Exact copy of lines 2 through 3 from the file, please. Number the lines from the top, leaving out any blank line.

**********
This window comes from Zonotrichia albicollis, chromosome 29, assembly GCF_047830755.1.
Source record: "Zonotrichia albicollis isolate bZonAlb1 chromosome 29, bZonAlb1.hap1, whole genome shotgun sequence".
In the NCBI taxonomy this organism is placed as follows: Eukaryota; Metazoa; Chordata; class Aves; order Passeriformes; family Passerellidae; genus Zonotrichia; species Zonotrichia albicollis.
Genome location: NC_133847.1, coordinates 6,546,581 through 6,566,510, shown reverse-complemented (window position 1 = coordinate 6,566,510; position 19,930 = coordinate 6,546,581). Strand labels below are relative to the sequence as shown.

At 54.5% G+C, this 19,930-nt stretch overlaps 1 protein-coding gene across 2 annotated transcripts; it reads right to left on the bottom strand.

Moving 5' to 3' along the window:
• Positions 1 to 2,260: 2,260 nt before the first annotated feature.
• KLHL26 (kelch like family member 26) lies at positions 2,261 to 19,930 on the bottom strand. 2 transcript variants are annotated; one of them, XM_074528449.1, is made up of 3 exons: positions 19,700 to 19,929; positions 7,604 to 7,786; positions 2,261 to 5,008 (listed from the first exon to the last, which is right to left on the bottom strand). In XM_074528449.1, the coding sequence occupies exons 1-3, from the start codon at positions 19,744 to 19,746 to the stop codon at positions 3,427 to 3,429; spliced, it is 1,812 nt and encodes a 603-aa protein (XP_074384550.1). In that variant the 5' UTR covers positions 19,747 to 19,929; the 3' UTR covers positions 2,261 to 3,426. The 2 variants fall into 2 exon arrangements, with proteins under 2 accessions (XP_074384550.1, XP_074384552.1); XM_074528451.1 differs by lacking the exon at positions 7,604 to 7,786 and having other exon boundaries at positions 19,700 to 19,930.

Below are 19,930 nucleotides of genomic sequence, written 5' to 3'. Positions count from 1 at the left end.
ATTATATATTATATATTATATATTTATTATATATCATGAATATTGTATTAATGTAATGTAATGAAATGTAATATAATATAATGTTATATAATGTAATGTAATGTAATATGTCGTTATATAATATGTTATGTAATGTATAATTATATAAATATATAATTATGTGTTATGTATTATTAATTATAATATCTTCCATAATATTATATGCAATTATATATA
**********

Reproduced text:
Source record: "Zonotrichia albicollis isolate bZonAlb1 chromosome 29, bZonAlb1.hap1, whole genome shotgun sequence".
In the NCBI taxonomy this organism is placed as follows: Eukaryota; Metazoa; Chordata; class Aves; order Passeriformes; family Passerellidae; genus Zonotrichia; species Zonotrichia albicollis.